In the first part of the scripture text in John (John 1: 10-12), John reminds us that the Creator of the world comes to the world He created, and He finds himself a rejected stranger. The Creator, the Savior of the world, was not welcome in his own place.
I submit to you that our young people don’t come to church because they have figured out that we are FAKING. You have been in the presence of people whose smile or whose gentle touch affected you deeply, and you know they are genuine. But others are not; we refuse to give tithes; we come up with excuses for not worshipping, we have to go out and raise money because we sit on our tithes.
In every church, there must be a Hospitality Club, a Mrs. Williams, a Robie Beatty who will say: “I don’t care how you smell or what ‘club’ you are in, you are welcome in God’s House!” Someone has to be in the house of God to let someone know: “I was once a stranger too – a stranger to grace, to mercy, to forgiveness – and one time He stopped by and touched me and made me a part of His army.”
In the second scripture text (John 13: 12-17), Jesus is washing feet. “There are still yet feet to wash”. In those days, they did not have roads, so your feet would get dusty, and it was the sign of grand hospitality that when you visited someone’s house, they washed your feet. In this Upper Room excerpt from the scripture, the disciples’ feet are in need of hospitality, but instead of allowing someone else to do that job, the Master himself gets up and washes the feet of all 12 disciples, including Judas. Jesus says: “Do you know what I have done for you? You call me teacher, Lord, but if I – the teacher – have washed YOUR feet, I expect that you will manifest your love for me by washing the feet of others, and you are blessed if you do it”.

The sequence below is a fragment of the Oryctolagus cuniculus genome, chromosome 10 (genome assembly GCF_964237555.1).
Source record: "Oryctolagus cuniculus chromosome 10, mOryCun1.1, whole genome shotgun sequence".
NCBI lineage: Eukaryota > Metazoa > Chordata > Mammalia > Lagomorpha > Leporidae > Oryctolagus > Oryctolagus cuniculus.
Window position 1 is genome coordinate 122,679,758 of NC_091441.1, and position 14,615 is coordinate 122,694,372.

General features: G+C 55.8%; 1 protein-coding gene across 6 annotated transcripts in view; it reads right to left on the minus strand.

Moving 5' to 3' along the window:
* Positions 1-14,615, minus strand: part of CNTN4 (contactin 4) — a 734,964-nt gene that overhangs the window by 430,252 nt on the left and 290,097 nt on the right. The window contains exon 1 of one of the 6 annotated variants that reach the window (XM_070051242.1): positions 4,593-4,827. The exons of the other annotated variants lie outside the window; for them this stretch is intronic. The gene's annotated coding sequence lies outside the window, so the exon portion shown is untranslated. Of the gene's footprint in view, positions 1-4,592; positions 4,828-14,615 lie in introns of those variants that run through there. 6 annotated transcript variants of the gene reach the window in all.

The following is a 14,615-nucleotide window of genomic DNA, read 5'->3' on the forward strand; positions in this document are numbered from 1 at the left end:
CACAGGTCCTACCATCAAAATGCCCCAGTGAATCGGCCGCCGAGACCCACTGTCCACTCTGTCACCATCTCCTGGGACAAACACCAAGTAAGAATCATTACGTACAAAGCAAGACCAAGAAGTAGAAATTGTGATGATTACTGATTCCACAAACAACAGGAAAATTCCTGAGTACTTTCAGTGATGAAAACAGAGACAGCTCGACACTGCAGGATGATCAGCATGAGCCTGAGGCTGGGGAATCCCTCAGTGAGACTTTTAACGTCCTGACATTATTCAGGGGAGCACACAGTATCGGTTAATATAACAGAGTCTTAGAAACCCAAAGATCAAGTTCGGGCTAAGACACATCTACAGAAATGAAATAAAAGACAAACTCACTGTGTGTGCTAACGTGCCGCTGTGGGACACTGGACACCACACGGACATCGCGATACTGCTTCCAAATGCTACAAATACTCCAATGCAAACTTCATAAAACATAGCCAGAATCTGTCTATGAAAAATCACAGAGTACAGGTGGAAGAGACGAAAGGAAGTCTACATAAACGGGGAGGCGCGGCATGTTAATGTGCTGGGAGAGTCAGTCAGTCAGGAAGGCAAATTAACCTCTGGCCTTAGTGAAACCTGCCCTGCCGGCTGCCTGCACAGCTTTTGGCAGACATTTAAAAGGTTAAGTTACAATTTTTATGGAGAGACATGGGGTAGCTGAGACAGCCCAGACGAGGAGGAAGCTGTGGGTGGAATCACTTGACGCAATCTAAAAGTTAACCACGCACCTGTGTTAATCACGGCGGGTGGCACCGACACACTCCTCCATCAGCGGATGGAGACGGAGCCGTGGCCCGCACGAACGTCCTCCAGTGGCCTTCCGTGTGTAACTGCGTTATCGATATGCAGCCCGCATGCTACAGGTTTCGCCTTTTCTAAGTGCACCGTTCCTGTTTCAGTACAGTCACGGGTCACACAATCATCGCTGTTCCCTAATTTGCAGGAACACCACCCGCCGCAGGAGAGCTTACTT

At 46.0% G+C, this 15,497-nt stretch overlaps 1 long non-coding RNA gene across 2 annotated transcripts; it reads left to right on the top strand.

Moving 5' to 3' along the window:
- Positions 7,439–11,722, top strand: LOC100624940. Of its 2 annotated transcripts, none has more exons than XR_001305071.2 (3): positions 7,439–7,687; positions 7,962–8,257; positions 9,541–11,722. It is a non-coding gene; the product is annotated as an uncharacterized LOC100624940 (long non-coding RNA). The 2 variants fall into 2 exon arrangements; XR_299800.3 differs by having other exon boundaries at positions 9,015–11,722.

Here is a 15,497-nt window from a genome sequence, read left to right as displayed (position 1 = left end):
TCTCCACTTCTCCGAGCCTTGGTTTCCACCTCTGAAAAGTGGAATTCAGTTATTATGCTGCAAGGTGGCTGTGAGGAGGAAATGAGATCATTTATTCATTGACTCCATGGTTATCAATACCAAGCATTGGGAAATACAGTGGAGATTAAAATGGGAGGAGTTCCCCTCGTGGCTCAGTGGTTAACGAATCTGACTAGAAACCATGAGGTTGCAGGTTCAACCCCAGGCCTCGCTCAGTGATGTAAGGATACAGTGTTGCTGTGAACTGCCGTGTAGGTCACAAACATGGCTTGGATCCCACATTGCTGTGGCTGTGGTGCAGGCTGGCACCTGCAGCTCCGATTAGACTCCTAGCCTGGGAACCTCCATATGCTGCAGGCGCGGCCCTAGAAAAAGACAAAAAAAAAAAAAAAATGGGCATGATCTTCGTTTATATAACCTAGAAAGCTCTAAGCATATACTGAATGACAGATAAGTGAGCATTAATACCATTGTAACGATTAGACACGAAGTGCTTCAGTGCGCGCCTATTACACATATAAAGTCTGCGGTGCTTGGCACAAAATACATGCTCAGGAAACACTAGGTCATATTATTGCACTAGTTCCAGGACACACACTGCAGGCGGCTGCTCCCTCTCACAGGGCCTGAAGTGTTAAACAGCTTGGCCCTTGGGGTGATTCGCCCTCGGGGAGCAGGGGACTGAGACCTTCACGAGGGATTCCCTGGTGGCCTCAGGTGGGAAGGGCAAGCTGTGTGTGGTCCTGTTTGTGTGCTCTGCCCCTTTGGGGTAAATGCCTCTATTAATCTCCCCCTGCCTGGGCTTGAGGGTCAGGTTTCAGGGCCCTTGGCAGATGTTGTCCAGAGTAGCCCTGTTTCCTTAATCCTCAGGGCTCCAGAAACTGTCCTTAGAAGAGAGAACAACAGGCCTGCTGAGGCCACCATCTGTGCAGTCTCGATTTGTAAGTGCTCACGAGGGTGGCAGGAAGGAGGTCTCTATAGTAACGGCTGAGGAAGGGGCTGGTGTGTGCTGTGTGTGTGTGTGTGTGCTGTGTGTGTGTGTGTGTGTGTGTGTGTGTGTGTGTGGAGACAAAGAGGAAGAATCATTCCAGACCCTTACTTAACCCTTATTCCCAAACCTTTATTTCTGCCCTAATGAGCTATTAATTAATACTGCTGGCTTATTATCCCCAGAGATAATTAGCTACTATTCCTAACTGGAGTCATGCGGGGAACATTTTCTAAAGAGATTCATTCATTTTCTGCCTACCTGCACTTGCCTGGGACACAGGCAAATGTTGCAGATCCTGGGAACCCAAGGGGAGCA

Brothers and sisters, there are still yet feet to wash – Ray Ray, Shanequah and Pookie – people of different cultures, people who are seeking God but who are caught up in an intellectual exercise. The judgment of God is on any house who has visitors and strangers, but no foot-washers.
There are reasons that we just don’t like washing feet, why we don’t like being hospitable, why we cut people off in traffic, why some people rejoice in leaving others out. Here are some of them:
1. Some people won’t wash feet because they are so insecure about their own worth/value/significance that they have not come to know who they are. So many people in the church won’t wash feet because they say “Not me!” Or they are too cute to wash feet. “I went to Harvard; I have a doctoral degree; I can’t condescend to cookies or coffee – we hire caterers for those kinds of things.” But Jesus was not too cute to come to where we are, to die on a cross, to endure humiliations and brutalities so that by His stripes, we are healed today.
2. Hospitality means learning to “be the best to the worst.” Some of you won’t wash feet because you are so happy with your achievements that you think helping someone else is beneath you. Others of you won’t wash feet because they have not learned to “be the best to the worst.” Hospitality does not just embrace people who are nice – it means being hospital to the very people who have an uncanny ability to pluck your last nerve. If you are authentically a Christian, the devil will send you the one who will push your buttons, and when he does, will you be hospitable, or demonic, with them?
Dr. Heschel said the opposite of “human” is not animal; it is “demonic.” Some of us won’t wash the feet of our neighbor, but Jesus even washed the feet of his assassin (Judas). You have to wash the feet of your assassin – of the very person who is trying to do you in – because your gratitude for the hospitality of God is so overwhelming.